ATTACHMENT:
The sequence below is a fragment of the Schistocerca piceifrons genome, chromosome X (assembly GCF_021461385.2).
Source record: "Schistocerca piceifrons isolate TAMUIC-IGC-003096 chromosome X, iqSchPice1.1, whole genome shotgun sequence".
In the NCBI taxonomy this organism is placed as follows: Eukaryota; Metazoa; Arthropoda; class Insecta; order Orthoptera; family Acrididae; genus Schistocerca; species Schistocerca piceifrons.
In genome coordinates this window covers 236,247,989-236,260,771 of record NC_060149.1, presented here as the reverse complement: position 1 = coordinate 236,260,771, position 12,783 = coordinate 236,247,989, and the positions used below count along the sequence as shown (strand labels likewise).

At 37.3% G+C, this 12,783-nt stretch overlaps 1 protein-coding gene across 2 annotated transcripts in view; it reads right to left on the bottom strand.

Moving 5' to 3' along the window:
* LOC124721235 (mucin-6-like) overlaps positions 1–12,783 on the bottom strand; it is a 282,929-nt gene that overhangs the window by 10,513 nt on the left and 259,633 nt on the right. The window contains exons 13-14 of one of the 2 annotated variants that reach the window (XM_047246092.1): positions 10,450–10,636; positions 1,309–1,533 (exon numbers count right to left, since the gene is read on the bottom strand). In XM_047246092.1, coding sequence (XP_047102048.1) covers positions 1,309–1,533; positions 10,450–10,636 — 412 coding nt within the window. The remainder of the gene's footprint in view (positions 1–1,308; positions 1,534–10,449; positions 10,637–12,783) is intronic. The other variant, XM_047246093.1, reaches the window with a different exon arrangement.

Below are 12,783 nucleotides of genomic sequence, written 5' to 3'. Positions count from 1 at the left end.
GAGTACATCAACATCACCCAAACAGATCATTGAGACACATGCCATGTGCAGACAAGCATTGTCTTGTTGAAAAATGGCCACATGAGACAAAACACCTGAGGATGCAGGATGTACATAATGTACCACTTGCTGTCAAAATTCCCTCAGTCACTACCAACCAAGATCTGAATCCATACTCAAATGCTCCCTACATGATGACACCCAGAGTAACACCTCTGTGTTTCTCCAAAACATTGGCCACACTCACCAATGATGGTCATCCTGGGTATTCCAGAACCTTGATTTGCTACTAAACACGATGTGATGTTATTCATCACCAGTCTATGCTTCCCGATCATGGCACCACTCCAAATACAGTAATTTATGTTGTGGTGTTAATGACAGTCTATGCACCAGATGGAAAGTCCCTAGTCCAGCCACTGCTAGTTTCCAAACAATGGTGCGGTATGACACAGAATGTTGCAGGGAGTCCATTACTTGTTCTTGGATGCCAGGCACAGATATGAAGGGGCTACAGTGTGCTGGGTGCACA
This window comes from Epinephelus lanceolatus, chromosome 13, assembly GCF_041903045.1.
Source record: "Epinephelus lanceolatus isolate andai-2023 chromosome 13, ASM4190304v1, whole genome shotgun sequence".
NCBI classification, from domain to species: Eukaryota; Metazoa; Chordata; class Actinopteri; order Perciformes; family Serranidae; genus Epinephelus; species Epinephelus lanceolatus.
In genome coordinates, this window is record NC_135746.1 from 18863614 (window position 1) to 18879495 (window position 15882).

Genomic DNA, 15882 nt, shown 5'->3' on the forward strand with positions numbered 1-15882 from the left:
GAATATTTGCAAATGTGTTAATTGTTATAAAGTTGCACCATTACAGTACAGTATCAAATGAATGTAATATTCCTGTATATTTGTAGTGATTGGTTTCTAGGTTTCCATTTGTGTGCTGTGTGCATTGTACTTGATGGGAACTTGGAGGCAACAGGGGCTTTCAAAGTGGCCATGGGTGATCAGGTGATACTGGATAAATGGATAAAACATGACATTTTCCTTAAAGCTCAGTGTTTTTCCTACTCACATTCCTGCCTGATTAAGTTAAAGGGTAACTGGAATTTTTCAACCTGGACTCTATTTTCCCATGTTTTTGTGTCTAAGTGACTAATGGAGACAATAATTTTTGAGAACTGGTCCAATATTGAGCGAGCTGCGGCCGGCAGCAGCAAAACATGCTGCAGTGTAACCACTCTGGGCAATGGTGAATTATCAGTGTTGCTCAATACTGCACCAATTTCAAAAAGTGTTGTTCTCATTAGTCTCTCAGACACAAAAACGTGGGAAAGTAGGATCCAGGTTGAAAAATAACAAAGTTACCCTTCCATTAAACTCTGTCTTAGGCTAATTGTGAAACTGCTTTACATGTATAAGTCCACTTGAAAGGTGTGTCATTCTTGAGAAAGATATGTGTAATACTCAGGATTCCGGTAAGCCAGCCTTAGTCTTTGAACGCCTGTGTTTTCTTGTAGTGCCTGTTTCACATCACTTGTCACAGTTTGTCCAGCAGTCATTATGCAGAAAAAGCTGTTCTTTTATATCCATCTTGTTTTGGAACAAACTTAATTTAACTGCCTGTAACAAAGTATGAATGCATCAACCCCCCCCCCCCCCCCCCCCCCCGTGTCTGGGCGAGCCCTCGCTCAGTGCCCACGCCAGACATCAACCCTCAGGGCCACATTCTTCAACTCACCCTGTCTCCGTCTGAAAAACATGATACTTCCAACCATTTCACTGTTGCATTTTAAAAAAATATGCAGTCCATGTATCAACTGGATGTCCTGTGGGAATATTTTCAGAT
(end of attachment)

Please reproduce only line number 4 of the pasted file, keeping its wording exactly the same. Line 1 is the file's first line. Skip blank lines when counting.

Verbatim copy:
In genome coordinates this window covers 236,247,989-236,260,771 of record NC_060149.1, presented here as the reverse complement: position 1 = coordinate 236,260,771, position 12,783 = coordinate 236,247,989, and the positions used below count along the sequence as shown (strand labels likewise).